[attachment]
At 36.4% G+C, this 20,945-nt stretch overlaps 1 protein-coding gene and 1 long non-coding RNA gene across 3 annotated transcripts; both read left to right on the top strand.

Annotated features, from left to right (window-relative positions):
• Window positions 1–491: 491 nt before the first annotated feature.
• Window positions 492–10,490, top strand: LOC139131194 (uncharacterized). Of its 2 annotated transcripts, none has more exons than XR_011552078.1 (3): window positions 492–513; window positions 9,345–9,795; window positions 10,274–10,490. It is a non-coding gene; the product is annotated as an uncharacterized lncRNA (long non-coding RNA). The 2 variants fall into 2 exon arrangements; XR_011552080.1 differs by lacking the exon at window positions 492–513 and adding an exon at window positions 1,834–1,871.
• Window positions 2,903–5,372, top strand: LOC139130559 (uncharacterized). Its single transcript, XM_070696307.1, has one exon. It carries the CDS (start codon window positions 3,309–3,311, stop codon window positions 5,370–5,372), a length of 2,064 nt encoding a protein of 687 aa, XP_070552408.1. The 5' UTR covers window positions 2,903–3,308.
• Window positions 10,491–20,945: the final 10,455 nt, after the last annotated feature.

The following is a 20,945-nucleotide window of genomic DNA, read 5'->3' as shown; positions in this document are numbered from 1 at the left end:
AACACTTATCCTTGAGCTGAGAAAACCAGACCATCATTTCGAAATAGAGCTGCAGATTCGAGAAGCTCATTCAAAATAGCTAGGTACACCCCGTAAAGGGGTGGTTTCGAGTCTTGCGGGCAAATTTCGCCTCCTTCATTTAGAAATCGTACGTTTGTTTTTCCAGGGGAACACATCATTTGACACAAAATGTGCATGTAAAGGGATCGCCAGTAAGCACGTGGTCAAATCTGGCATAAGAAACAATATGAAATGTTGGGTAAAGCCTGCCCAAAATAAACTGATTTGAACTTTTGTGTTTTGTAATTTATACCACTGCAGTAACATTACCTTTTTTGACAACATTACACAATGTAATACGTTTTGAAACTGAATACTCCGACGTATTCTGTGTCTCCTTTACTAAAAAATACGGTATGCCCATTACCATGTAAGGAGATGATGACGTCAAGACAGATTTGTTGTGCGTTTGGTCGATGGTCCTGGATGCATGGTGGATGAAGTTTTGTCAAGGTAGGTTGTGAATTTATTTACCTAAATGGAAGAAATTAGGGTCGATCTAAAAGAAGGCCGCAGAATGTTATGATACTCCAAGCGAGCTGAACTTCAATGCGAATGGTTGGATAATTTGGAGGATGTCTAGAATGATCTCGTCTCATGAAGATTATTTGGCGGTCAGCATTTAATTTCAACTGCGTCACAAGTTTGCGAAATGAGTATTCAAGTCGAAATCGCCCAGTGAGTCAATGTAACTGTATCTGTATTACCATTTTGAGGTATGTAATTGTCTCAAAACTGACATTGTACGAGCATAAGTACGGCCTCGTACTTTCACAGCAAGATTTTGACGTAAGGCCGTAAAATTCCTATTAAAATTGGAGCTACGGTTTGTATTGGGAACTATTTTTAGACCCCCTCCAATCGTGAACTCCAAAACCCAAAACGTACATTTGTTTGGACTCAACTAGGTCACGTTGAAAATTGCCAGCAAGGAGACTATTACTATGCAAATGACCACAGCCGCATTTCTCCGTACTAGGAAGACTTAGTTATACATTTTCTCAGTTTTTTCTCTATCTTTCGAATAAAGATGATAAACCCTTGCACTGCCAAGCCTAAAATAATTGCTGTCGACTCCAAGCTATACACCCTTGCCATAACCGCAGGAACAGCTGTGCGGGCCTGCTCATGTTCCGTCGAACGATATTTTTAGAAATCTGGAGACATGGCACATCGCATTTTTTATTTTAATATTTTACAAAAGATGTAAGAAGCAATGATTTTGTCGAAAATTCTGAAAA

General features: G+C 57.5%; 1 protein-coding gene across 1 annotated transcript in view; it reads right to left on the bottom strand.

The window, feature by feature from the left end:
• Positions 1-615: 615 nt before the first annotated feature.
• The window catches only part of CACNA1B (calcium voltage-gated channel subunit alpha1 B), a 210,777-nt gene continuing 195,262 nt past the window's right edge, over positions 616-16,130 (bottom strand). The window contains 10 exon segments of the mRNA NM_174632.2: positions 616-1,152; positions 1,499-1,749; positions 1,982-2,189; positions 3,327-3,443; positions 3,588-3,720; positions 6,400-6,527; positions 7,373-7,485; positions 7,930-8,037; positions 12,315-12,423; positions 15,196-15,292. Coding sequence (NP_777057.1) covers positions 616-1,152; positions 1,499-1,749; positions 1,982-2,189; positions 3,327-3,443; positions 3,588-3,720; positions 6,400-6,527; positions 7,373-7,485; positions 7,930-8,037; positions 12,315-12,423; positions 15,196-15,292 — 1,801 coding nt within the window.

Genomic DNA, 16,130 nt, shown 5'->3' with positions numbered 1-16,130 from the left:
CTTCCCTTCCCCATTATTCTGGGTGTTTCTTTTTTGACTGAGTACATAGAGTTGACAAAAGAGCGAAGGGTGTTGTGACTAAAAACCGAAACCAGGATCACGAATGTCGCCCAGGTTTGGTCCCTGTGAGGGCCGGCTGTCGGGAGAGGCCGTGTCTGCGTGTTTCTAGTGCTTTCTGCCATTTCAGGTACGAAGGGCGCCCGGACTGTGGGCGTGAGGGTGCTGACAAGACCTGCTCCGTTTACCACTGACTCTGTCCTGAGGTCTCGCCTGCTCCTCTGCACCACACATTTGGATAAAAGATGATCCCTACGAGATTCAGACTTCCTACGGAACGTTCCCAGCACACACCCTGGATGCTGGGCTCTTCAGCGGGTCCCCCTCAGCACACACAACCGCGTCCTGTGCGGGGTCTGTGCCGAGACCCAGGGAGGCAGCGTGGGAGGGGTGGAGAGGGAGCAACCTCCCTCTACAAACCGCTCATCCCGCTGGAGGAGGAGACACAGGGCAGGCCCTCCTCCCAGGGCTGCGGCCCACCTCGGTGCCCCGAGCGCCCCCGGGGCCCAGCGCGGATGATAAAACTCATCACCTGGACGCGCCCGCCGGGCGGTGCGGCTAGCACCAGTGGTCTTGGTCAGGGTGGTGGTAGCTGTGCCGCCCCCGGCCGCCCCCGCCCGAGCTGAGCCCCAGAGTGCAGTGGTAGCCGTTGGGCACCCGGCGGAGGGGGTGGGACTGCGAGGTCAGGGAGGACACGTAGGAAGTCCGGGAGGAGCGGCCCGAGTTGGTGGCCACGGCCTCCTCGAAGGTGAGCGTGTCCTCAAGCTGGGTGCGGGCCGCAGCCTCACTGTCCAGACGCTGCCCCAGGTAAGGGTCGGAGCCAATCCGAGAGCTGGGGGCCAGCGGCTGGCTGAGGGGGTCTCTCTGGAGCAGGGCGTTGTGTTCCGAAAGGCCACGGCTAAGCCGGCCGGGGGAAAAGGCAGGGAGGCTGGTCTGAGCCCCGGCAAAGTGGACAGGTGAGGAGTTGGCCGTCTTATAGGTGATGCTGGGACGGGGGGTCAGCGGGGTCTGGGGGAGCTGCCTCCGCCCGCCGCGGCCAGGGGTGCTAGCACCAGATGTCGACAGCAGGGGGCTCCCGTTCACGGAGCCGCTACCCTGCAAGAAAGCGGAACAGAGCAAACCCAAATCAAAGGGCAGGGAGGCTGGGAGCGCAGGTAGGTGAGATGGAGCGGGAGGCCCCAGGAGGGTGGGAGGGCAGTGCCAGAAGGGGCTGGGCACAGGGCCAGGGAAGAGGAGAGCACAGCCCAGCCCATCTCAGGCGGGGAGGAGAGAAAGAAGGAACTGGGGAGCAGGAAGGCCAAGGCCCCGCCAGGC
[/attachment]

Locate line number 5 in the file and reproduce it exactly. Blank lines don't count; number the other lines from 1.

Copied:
• Window positions 2,903–5,372, top strand: LOC139130559 (uncharacterized). Its single transcript, XM_070696307.1, has one exon. It carries the CDS (start codon window positions 3,309–3,311, stop codon window positions 5,370–5,372), a length of 2,064 nt encoding a protein of 687 aa, XP_070552408.1. The 5' UTR covers window positions 2,903–3,308.